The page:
Nobody likes a land use moratorium. The need for a moratorium is a sure sign that proper community planning has broken down. Existing codes are no longer working and haven’t been properly updated and steps have not been taken to prevent development from running amok.
That’s where Riverhead Town is today. Its comprehensive plan, developed between 1999 and 2003, is old and outdated. It does not address a variety of new types of land uses and new realities in demographics, traffic patterns, energy and technologies. Many aspects of our zoning code just don’t work, for example: the long-stagnant transfer of development rights program.
If ever there was a town in desperate need of a “stop-gap” moratorium, it’s Riverhead in 2022.
Riverhead has an enormous amount of just-about-anything-goes industrial zoning in its western region. Maybe it made sense decades ago, but it doesn’t make sense now.
As a result of that zoning, we’ve seen the development of hundreds of acres of commercial solar energy production facilities without any planning for that use by the town.
Now we’re seeing applications for battery energy storage system facilities to complement those solar installations. The BESS technology is fairly new and still evolving. Again, there has been no planning for this use and the zoning code does not even mention it.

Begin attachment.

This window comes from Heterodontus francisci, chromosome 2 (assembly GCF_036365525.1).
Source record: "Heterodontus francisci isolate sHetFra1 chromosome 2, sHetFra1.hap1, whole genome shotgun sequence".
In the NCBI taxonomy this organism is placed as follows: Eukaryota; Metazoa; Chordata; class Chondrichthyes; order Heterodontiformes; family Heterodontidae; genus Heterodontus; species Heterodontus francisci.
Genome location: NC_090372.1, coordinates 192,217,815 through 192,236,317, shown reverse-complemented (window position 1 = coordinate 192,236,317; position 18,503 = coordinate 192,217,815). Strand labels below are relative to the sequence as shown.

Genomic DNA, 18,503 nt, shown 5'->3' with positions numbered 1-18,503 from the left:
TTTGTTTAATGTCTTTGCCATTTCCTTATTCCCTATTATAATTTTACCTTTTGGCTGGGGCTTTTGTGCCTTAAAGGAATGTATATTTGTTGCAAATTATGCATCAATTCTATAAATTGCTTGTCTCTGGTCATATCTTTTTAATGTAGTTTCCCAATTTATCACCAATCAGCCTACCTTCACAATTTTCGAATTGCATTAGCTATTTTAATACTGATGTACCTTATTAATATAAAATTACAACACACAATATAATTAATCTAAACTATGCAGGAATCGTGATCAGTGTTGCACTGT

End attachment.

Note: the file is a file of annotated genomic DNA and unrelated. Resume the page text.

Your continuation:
We are also seeing what can reasonably be described as a rash of proposals for logistics and distribution centers aimed at addressing the explosion in demand for online order fulfillment capability. These logistic centers are massive warehouse-type uses that differ significantly from traditional warehouses in how they are used and the impacts they have, including truck traffic and air pollution from the truck traffic. Again, our zoning does not contemplate this use and is inadequate to address them.
That shift to online shopping puts brick-and-mortar retail at risk, and Riverhead Town, which in the past 20 years developed the most intense and successful retail corridor in eastern Suffolk County, is at particular risk if the national chain retailers in that corridor fail. What will become of Route 58 if that happens? More apartments? Assisted living? Health care facilities? Zombie shopping centers?
There are a host of emerging environmental issues that require attention, too.
Let’s face it, a lot has changed since “Y2K” and we’ve done little to adapt to those changes. Instead, Riverhead has maintained a laissez-faire, let-the-chips-fall-where-they-may, attitude. That kind of “deferred maintenance” is just not good enough.
Granted, town officials for much of the past decade have acknowledged the need for a comprehensive plan update, but could never muster the financial resources to undertake the project. When a windfall came into town coffers — ironically, a “community benefits” payment from a commercial solar developer — the Town Board in June 2019, instructed the planning director to search for a consulting firm to update the comprehensive plan.